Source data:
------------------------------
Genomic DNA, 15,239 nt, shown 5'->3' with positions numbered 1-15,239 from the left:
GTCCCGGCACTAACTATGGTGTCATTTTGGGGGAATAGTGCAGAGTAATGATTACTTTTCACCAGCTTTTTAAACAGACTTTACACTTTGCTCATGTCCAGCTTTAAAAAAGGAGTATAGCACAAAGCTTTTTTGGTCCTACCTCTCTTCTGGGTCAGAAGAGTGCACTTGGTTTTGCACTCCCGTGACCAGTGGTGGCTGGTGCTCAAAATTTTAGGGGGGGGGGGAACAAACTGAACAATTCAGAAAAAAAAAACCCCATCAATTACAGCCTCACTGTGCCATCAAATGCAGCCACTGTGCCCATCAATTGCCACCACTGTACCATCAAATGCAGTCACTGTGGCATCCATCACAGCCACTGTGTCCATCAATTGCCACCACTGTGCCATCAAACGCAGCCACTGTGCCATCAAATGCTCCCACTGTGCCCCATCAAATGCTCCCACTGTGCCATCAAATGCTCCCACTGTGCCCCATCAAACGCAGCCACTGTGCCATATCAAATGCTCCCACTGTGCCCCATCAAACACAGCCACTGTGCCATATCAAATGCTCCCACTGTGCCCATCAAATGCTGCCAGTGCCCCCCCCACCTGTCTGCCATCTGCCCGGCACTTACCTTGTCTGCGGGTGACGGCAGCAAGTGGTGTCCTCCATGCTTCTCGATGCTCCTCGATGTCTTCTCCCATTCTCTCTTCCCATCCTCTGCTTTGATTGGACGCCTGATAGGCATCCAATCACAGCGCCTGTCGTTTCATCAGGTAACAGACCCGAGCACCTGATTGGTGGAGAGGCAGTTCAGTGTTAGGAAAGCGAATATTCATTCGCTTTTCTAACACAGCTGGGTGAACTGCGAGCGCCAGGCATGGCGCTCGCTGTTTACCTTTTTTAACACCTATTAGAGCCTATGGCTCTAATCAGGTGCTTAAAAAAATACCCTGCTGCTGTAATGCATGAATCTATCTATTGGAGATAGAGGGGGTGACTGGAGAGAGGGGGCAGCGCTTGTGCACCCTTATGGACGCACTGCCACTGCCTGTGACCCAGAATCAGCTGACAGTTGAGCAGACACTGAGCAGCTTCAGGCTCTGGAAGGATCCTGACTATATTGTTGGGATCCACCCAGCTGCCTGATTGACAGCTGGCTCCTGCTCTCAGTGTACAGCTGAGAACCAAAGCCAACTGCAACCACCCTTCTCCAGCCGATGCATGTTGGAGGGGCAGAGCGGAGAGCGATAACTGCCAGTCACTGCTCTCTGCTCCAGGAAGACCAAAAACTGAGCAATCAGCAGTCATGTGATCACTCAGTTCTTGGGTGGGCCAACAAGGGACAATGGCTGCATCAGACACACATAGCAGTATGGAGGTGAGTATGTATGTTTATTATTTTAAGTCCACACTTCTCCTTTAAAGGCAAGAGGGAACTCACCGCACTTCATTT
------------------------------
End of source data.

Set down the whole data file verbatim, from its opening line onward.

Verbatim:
Genomic DNA, 15,239 nt, shown 5'->3' with positions numbered 1-15,239 from the left:
GTCCCGGCACTAACTATGGTGTCATTTTGGGGGAATAGTGCAGAGTAATGATTACTTTTCACCAGCTTTTTAAACAGACTTTACACTTTGCTCATGTCCAGCTTTAAAAAAGGAGTATAGCACAAAGCTTTTTTGGTCCTACCTCTCTTCTGGGTCAGAAGAGTGCACTTGGTTTTGCACTCCCGTGACCAGTGGTGGCTGGTGCTCAAAATTTTAGGGGGGGGGGGAACAAACTGAACAATTCAGAAAAAAAAAACCCCATCAATTACAGCCTCACTGTGCCATCAAATGCAGCCACTGTGCCCATCAATTGCCACCACTGTACCATCAAATGCAGTCACTGTGGCATCCATCACAGCCACTGTGTCCATCAATTGCCACCACTGTGCCATCAAACGCAGCCACTGTGCCATCAAATGCTCCCACTGTGCCCCATCAAATGCTCCCACTGTGCCATCAAATGCTCCCACTGTGCCCCATCAAACGCAGCCACTGTGCCATATCAAATGCTCCCACTGTGCCCCATCAAACACAGCCACTGTGCCATATCAAATGCTCCCACTGTGCCCATCAAATGCTGCCAGTGCCCCCCCCACCTGTCTGCCATCTGCCCGGCACTTACCTTGTCTGCGGGTGACGGCAGCAAGTGGTGTCCTCCATGCTTCTCGATGCTCCTCGATGTCTTCTCCCATTCTCTCTTCCCATCCTCTGCTTTGATTGGACGCCTGATAGGCATCCAATCACAGCGCCTGTCGTTTCATCAGGTAACAGACCCGAGCACCTGATTGGTGGAGAGGCAGTTCAGTGTTAGGAAAGCGAATATTCATTCGCTTTTCTAACACAGCTGGGTGAACTGCGAGCGCCAGGCATGGCGCTCGCTGTTTACCTTTTTTAACACCTATTAGAGCCTATGGCTCTAATCAGGTGCTTAAAAAAATACCCTGCTGCTGTAATGCATGAATCTATCTATTGGAGATAGAGGGGGTGACTGGAGAGAGGGGGCAGCGCTTGTGCACCCTTATGGACGCACTGCCACTGCCTGTGACCCAGAATCAGCTGACAGTTGAGCAGACACTGAGCAGCTTCAGGCTCTGGAAGGATCCTGACTATATTGTTGGGATCCACCCAGCTGCCTGATTGACAGCTGGCTCCTGCTCTCAGTGTACAGCTGAGAACCAAAGCCAACTGCAACCACCCTTCTCCAGCCGATGCATGTTGGAGGGGCAGAGCGGAGAGCGATAACTGCCAGTCACTGCTCTCTGCTCCAGGAAGACCAAAAACTGAGCAATCAGCAGTCATGTGATCACTCAGTTCTTGGGTGGGCCAACAAGGGACAATGGCTGCATCAGACACACATAGCAGTATGGAGGTGAGTATGTATGTTTATTATTTTAAGTCCACACTTCTCCTTTAAAGGCAAGAGGGAACTCACCGCACTTCATTT